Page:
Discussion Papers

No. 462: The competitive impact of single sign-on and login services and their relevance for data-based business models and data protection

Authors: Lukas Wiewiorra, Andrea Liebe, Serpil Taş

(full version only available in German)


Creating a user account is a basic requirement for many digital services in order to be able to use them to their full extent. Users therefore face the challenge of managing the login data of all the digital services they use.

Single Sign-On (SSO) services aim at reducing the number login data for different digital services and simplifying the registration process for new services. On the other hand, users can use technical measures to manage the different login data more conveniently and to store them centrally (e.g. password manager).

The analysis of the demand side shows that the majority of consumers use up to 12 online services per week, regardless of age and gender. The demand for third-party SSO solutions is very low, currently around 2%. SSO services are most frequently used by digital platform providers (social logins). In particular, users who value a simplified registration process and convenient use will benefit from these offers. Login via Facebook is used by almost 60% of social login users (about 7% of the surveyed users of online services and websites) to log in to online services or websites. As a rule, the respondents use 1.2 social login services.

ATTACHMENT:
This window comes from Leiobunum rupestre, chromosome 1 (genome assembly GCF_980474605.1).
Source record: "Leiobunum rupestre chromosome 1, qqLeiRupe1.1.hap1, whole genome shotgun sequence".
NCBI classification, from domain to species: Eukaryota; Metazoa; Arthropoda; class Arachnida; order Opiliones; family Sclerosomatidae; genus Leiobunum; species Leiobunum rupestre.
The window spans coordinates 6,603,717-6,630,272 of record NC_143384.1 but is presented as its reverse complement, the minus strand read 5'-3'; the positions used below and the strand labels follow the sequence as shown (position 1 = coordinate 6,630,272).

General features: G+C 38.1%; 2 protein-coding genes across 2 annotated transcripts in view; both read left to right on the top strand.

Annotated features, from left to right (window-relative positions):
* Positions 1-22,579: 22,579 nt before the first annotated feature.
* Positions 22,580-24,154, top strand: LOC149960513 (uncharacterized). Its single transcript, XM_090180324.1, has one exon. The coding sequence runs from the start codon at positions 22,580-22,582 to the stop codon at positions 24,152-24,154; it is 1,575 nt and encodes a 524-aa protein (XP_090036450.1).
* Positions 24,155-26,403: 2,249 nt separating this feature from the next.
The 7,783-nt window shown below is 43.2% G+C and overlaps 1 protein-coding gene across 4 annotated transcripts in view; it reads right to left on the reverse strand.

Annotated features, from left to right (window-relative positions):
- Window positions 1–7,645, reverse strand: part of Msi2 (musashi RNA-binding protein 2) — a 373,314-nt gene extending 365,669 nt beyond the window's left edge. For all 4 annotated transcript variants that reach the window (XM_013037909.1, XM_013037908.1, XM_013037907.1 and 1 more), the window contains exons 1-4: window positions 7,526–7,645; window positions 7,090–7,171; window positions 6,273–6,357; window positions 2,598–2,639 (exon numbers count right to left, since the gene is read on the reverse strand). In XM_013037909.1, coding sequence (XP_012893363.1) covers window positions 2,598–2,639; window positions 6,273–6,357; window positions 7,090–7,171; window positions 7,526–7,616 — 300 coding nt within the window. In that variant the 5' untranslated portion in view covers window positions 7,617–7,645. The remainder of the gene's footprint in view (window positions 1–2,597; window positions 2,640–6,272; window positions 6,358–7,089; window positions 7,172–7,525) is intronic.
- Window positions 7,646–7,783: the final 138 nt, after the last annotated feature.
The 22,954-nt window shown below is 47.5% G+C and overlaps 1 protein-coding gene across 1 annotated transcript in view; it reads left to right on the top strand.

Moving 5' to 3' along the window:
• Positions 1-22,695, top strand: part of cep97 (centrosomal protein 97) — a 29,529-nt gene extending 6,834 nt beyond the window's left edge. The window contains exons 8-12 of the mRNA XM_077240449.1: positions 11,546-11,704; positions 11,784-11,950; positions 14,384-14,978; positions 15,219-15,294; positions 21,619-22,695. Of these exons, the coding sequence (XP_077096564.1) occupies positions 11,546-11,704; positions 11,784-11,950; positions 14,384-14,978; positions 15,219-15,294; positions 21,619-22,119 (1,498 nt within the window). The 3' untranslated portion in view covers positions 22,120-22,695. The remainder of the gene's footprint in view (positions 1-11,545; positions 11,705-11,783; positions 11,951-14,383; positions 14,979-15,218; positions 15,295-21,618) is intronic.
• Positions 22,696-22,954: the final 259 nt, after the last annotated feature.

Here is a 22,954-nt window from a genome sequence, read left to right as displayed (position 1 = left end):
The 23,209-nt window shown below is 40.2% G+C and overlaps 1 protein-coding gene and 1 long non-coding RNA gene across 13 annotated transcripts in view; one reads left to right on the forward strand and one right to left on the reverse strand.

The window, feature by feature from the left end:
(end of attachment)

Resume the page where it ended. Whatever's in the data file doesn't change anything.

However, doubts about the security of these systems are an important reason for many consumers not to access online services or websites via Facebook, Google or other (social) networks.

Service providers that implement these login procedures on their websites benefit from users logging into their services with a social login. On the other hand, the providers of SSO services also benefit from the information generated by the use of connected services and websites. In particular, advertising-financed platforms that offer social logins aim to enrich the user profiles of their customers with information that cannot be directly collected or monitored via their own platform.

However, it is not clear which data is permanently stored by the providers of social logins. While certain data has to be transferred as part of the technical provision of the functionality, this data can also be permanently stored and used by the provider after the service has been delivered. Furthermore, data that is not necessary for the provision of the SSO service could also be permanently stored. As in the case of the Like-Button (Facebook), it has to be assumed that the providers of social logins do not only benefit from the direct use of the functionality, but already implicitly from the popularity of the functionality.

Discussion Paper is available for download.

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